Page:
With increasing demand for travel and limited opportunities for increasing capacity within urban areas there is increasing pressure to make more effective use of the capacity available. One approach is the introduction of special vehicle lanes where particular classes of traffic, typically buses and high occupancy vehicles are permitted to use the lane.
Vehicles eligible to use special vehicle lanes typically represent only a limited part of the total traffic flow, resulting in lower and more reliable travel times for those vehicles. However, where existing road space is reallocated, other traffic may face increased congestion as the capacity available for this is reduced. Users may respond by changing their behaviour to take advantage of improved travel conditions in the special vehicle lane.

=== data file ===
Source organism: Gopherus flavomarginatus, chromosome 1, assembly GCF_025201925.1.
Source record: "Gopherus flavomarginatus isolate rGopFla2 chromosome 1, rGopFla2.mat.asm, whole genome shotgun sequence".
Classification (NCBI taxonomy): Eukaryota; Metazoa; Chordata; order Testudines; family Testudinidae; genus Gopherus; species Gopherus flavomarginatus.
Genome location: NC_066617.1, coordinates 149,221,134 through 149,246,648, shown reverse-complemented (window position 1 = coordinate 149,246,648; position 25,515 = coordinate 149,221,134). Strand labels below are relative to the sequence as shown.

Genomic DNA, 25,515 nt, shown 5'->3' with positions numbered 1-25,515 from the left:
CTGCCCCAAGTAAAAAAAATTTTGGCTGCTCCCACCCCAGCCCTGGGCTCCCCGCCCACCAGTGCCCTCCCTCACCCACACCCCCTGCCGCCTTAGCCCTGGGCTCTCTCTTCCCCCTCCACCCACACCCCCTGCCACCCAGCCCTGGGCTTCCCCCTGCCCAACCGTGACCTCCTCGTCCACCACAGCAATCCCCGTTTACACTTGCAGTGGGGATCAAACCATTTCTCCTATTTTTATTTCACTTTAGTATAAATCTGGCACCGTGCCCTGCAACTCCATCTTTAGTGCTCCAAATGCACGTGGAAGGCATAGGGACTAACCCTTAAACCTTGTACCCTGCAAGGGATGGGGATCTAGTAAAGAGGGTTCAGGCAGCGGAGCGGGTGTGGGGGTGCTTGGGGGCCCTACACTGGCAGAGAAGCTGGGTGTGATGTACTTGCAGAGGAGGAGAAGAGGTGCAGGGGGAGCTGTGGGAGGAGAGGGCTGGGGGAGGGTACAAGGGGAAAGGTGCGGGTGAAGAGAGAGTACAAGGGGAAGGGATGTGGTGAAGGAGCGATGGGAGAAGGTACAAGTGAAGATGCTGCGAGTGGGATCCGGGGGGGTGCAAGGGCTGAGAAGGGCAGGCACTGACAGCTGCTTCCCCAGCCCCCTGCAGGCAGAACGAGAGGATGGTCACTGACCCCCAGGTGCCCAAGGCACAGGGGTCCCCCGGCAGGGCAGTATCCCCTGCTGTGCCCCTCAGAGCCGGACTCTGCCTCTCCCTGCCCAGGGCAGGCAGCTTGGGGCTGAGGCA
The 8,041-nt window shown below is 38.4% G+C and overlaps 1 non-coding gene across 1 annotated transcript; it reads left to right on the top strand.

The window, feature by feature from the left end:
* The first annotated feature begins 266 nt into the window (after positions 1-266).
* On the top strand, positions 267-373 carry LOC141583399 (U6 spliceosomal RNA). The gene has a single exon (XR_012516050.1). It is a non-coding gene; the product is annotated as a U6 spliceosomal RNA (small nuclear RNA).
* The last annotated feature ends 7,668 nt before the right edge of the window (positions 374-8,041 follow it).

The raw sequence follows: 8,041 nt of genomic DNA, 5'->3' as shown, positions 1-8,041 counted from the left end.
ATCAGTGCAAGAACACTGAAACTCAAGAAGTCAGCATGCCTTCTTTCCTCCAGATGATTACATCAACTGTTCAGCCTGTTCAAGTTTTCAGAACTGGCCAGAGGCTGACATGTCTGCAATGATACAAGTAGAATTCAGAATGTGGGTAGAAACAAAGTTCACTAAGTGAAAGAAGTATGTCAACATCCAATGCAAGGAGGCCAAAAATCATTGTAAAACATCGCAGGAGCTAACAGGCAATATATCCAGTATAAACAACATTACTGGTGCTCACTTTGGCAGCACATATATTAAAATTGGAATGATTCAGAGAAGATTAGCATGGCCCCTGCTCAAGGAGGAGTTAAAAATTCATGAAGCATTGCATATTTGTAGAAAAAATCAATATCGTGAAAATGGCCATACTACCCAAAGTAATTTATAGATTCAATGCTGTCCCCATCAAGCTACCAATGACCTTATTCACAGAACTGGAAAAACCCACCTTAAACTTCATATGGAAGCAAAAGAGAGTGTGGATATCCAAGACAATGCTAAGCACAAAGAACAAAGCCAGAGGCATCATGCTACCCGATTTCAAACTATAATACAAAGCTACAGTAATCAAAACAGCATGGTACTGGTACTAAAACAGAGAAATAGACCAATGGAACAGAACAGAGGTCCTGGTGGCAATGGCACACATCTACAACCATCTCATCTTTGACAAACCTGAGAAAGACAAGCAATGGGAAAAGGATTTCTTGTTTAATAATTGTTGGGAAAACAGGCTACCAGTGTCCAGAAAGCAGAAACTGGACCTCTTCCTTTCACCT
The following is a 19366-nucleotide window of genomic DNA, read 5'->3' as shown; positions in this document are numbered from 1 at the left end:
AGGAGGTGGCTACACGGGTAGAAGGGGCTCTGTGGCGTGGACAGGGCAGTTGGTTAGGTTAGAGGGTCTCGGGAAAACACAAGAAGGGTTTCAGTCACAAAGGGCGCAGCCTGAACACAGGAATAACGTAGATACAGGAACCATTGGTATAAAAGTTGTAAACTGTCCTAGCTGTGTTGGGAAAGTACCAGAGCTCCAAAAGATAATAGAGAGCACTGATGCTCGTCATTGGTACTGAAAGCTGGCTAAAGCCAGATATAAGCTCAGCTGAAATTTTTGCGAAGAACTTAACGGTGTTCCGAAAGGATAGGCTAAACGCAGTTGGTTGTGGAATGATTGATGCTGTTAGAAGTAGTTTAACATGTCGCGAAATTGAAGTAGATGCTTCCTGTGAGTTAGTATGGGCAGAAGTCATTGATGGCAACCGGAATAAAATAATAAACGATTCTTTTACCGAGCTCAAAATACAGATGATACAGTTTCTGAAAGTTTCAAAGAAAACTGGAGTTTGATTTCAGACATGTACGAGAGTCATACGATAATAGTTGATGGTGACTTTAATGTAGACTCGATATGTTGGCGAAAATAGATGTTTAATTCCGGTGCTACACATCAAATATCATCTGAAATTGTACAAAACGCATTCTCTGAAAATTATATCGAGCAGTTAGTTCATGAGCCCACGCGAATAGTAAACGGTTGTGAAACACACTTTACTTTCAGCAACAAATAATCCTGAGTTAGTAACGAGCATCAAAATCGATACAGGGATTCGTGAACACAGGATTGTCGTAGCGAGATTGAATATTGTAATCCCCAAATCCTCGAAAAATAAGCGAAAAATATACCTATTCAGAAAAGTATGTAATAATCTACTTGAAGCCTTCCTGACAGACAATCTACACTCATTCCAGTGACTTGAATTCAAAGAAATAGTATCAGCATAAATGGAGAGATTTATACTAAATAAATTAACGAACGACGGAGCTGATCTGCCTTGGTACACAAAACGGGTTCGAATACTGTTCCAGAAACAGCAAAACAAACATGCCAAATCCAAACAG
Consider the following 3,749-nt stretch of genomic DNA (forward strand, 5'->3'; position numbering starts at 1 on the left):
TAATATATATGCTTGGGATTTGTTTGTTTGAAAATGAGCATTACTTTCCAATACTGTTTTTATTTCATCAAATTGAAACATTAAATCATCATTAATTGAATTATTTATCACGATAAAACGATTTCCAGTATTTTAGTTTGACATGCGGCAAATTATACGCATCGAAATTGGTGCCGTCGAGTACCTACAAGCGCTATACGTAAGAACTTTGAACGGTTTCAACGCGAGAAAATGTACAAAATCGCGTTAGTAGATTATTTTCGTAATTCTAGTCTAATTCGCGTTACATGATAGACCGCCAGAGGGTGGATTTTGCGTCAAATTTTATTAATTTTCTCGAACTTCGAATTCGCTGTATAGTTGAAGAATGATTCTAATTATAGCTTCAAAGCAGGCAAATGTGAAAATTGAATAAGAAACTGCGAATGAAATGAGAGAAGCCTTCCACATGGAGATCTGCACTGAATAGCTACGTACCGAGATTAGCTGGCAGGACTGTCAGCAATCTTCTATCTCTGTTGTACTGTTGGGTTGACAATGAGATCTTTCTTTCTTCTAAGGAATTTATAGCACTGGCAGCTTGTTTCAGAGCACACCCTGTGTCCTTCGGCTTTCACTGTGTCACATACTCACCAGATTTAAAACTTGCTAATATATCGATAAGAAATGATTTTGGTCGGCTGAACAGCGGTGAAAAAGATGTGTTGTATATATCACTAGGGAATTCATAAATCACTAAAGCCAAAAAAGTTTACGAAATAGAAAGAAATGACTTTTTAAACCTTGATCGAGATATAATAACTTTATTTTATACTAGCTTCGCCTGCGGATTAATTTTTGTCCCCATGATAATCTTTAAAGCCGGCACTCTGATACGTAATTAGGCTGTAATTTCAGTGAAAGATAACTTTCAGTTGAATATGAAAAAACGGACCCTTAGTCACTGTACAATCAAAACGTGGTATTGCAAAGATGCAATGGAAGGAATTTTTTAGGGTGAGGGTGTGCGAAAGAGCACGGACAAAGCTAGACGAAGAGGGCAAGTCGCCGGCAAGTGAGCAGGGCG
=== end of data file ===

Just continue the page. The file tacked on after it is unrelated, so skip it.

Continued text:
Because the setup costs of special vehicle lanes are typically small, their economic assessment therefore depends critically on whether the reduction in costs for the managed traffic is greater than any increase for the remaining traffic.
This report considers evidence on these issues using New Zealand data and international research and outlines a systematic approach and analytical modelling techniques for the assessment of special vehicle lanes on arterial roads.